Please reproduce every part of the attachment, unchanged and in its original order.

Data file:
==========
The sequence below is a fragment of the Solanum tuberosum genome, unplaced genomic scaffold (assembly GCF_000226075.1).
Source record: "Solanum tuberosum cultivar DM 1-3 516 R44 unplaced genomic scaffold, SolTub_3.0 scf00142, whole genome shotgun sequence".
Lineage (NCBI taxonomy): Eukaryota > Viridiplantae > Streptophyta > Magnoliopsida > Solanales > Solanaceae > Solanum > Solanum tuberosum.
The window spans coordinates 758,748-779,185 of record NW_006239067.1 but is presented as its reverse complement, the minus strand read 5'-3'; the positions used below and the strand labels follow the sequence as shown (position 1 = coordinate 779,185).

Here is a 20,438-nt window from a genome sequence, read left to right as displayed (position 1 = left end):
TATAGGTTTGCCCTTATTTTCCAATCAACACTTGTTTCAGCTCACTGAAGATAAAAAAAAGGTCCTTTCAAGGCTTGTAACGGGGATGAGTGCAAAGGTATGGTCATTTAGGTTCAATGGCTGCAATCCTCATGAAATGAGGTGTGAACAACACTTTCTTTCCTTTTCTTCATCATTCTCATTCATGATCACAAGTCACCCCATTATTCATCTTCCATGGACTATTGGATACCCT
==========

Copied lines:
The sequence below is a fragment of the Solanum tuberosum genome, unplaced genomic scaffold (assembly GCF_000226075.1).
Source record: "Solanum tuberosum cultivar DM 1-3 516 R44 unplaced genomic scaffold, SolTub_3.0 scf00142, whole genome shotgun sequence".
Lineage (NCBI taxonomy): Eukaryota > Viridiplantae > Streptophyta > Magnoliopsida > Solanales > Solanaceae > Solanum > Solanum tuberosum.
The window spans coordinates 758,748-779,185 of record NW_006239067.1 but is presented as its reverse complement, the minus strand read 5'-3'; the positions used below and the strand labels follow the sequence as shown (position 1 = coordinate 779,185).

Here is a 20,438-nt window from a genome sequence, read left to right as displayed (position 1 = left end):
TATAGGTTTGCCCTTATTTTCCAATCAACACTTGTTTCAGCTCACTGAAGATAAAAAAAAGGTCCTTTCAAGGCTTGTAACGGGGATGAGTGCAAAGGTATGGTCATTTAGGTTCAATGGCTGCAATCCTCATGAAATGAGGTGTGAACAACACTTTCTTTCCTTTTCTTCATCATTCTCATTCATGATCACAAGTCACCCCATTATTCATCTTCCATGGACTATTGGATACCCT